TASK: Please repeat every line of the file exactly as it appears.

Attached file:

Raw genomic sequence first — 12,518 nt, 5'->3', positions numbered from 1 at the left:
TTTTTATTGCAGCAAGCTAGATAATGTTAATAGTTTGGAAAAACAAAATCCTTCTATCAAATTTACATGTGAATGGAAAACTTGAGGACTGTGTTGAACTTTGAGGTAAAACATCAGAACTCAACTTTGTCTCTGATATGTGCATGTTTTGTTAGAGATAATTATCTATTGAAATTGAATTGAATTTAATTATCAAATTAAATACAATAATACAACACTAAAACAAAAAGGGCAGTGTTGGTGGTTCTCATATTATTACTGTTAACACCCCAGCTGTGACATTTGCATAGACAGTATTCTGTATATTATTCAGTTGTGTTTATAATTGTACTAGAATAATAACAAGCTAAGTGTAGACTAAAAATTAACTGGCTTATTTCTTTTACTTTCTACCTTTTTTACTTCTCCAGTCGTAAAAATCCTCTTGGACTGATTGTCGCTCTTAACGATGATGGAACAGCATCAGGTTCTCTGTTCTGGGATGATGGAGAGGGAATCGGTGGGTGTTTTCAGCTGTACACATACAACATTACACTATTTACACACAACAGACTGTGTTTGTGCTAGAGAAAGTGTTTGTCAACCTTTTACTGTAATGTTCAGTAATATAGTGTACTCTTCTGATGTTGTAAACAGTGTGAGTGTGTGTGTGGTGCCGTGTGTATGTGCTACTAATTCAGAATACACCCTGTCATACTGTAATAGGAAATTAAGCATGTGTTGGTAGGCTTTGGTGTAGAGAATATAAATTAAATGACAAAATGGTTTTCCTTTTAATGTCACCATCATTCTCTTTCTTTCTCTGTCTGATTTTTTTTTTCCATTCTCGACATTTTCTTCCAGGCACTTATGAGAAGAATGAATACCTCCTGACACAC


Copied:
Raw genomic sequence first — 12,518 nt, 5'->3', positions numbered from 1 at the left:
TTTTTATTGCAGCAAGCTAGATAATGTTAATAGTTTGGAAAAACAAAATCCTTCTATCAAATTTACATGTGAATGGAAAACTTGAGGACTGTGTTGAACTTTGAGGTAAAACATCAGAACTCAACTTTGTCTCTGATATGTGCATGTTTTGTTAGAGATAATTATCTATTGAAATTGAATTGAATTTAATTATCAAATTAAATACAATAATACAACACTAAAACAAAAAGGGCAGTGTTGGTGGTTCTCATATTATTACTGTTAACACCCCAGCTGTGACATTTGCATAGACAGTATTCTGTATATTATTCAGTTGTGTTTATAATTGTACTAGAATAATAACAAGCTAAGTGTAGACTAAAAATTAACTGGCTTATTTCTTTTACTTTCTACCTTTTTTACTTCTCCAGTCGTAAAAATCCTCTTGGACTGATTGTCGCTCTTAACGATGATGGAACAGCATCAGGTTCTCTGTTCTGGGATGATGGAGAGGGAATCGGTGGGTGTTTTCAGCTGTACACATACAACATTACACTATTTACACACAACAGACTGTGTTTGTGCTAGAGAAAGTGTTTGTCAACCTTTTACTGTAATGTTCAGTAATATAGTGTACTCTTCTGATGTTGTAAACAGTGTGAGTGTGTGTGTGGTGCCGTGTGTATGTGCTACTAATTCAGAATACACCCTGTCATACTGTAATAGGAAATTAAGCATGTGTTGGTAGGCTTTGGTGTAGAGAATATAAATTAAATGACAAAATGGTTTTCCTTTTAATGTCACCATCATTCTCTTTCTTTCTCTGTCTGATTTTTTTTTTCCATTCTCGACATTTTCTTCCAGGCACTTATGAGAAGAATGAATACCTCCTGACACAC